· Behavioral: A behavioral inefficiency exists when an investor, or more likely a group of investors, behave in a way that causes price and value to diverge.

· Informational: An information inefficiency arises when some market participants have different information than others and can trade profitably on that asymmetry.

· Analytical: An analytical inefficiency arises when all participants have the same, or very similar, information and one investor can analyze it better than the others can.

· Technical: A technical inefficiency arises when some market participants have to buy or sell securities for reasons that are unrelated to fundamental value such as laws, regulations or internal policies that can produce a divergence between price and value.

The four sources of Alpha brilliantly summarize the dynamics of efficient capital markets but do they apply to the crypto space? After all, crypto markets are anything but efficient.

New Sources of Alpha for Crypto Assets

In the context of crypto assets, the four source of Alpha in Professor Mauboussin theory are certainly accentuated but they don’t paint a complete picture of inefficiencies in the space. In my opinion, there are two new sources of Alpha that are relevant in the current state of the crypto market: new product Alpha and Protocol Alpha.

The new product Alpha factor is related to the financial architecture of crypto markets and how impact the current launch of new products or assets can have in an inefficient market. In traditional capital markets, a new IPO or a new bond offering rarely disrupts the behavior of the overall market. There are isolated examples such as Facebook’s failed IPO which triggered months of bearish sentiment about tech stocks but those cases are extremely rare as the efficiencies built into the overall market tend to compensate for any anomalies over long periods of time. The opposite phenomenon happens in the crypto markets. While we transition from inefficient to “less inefficient” markets, the launch of new products like a new derivative or the entrance of an institutional investor can generate incredible Alpha returns.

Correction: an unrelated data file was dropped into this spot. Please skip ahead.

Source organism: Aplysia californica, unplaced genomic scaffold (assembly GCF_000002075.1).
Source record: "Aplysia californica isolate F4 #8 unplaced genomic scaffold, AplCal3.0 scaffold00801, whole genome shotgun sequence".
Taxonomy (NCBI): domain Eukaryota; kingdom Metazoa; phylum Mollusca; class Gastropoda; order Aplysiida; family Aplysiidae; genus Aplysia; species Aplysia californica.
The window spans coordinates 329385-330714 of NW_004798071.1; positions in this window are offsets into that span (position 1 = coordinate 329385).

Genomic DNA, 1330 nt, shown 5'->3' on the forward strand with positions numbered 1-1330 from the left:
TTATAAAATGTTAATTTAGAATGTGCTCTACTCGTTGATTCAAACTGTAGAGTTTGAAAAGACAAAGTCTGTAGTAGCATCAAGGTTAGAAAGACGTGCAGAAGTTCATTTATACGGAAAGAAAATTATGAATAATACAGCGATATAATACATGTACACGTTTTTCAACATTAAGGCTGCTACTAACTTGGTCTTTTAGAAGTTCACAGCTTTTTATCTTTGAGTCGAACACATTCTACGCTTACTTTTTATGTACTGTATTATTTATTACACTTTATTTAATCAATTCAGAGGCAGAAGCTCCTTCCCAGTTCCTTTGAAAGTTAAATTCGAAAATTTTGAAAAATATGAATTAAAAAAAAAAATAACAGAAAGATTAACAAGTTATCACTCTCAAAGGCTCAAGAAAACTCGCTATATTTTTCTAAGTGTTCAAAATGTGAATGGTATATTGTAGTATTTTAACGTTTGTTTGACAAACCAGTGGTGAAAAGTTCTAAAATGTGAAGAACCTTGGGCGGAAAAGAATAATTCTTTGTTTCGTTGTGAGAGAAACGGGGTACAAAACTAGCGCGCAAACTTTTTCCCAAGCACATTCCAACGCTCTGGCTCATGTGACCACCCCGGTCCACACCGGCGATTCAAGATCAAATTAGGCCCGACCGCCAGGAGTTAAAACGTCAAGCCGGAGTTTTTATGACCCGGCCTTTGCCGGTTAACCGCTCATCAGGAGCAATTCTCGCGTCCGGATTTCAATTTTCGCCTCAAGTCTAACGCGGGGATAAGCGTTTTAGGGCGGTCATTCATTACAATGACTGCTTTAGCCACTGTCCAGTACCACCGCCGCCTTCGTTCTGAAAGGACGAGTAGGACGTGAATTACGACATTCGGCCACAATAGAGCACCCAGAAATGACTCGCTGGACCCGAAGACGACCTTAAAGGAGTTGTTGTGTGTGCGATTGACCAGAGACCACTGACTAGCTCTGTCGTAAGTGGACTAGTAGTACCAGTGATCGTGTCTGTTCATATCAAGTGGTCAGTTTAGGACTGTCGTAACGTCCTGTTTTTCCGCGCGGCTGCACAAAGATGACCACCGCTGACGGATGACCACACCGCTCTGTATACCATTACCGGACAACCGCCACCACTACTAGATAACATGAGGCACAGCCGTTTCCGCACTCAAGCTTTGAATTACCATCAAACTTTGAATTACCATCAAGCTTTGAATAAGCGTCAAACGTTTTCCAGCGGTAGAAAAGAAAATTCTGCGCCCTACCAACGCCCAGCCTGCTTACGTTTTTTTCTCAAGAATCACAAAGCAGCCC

The second factor is related to the fact that crypto asset run on decentralized blockchain networks whose behavior is governed by different protocols. The behavior of those protocols can generate relevant Alpha returns. For instance, the upcoming halving event in the Bitcoin network has been long anticipated as an event that can influence the price of the cryptocurrency and effectively move the market. While that information is readily available, there is a cost of implementing effective strategies to leverage it. Similar effects take place when a protocol mints or burns a specific portion of tokens impacting the circulating supply.

Crypto assets are very unique in so many factors and are likely to produce Alpha in many unique ways. The launch of new products and the dynamics of the underlying blockchain networks are two of the factors that complement the original thesis outlined by Professor Mauboussin but this theory is likely to change as the market evolves.

Jesus Rodriguez Hacker Noon profile picture

@jrodthoughtsJesus Rodriguez

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Chief Scientist, Managing Partner at Invector Labs. CTO at IntoTheBlock. Angel Investor, Writer, Boa